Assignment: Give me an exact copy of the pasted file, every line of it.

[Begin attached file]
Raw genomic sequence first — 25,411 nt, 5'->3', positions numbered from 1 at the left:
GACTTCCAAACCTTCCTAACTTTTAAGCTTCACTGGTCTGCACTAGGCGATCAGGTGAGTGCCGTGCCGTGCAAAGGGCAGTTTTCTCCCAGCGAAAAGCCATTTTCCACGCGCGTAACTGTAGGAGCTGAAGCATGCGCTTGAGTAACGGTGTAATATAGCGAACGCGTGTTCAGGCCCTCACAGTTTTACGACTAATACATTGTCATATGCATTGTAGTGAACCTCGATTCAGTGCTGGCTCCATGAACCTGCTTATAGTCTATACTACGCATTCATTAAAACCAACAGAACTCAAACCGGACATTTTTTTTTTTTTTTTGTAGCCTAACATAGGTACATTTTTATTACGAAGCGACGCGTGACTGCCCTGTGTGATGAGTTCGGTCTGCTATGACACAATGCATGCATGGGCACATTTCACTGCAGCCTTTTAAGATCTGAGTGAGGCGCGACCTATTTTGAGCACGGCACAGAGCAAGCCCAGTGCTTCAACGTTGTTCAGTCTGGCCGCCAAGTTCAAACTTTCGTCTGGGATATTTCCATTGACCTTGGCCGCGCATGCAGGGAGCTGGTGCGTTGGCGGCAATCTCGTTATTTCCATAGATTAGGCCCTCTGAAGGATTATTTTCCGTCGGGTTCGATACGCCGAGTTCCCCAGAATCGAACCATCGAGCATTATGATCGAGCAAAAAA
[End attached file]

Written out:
Raw genomic sequence first — 25,411 nt, 5'->3', positions numbered from 1 at the left:
GACTTCCAAACCTTCCTAACTTTTAAGCTTCACTGGTCTGCACTAGGCGATCAGGTGAGTGCCGTGCCGTGCAAAGGGCAGTTTTCTCCCAGCGAAAAGCCATTTTCCACGCGCGTAACTGTAGGAGCTGAAGCATGCGCTTGAGTAACGGTGTAATATAGCGAACGCGTGTTCAGGCCCTCACAGTTTTACGACTAATACATTGTCATATGCATTGTAGTGAACCTCGATTCAGTGCTGGCTCCATGAACCTGCTTATAGTCTATACTACGCATTCATTAAAACCAACAGAACTCAAACCGGACATTTTTTTTTTTTTTTTGTAGCCTAACATAGGTACATTTTTATTACGAAGCGACGCGTGACTGCCCTGTGTGATGAGTTCGGTCTGCTATGACACAATGCATGCATGGGCACATTTCACTGCAGCCTTTTAAGATCTGAGTGAGGCGCGACCTATTTTGAGCACGGCACAGAGCAAGCCCAGTGCTTCAACGTTGTTCAGTCTGGCCGCCAAGTTCAAACTTTCGTCTGGGATATTTCCATTGACCTTGGCCGCGCATGCAGGGAGCTGGTGCGTTGGCGGCAATCTCGTTATTTCCATAGATTAGGCCCTCTGAAGGATTATTTTCCGTCGGGTTCGATACGCCGAGTTCCCCAGAATCGAACCATCGAGCATTATGATCGAGCAAAAAA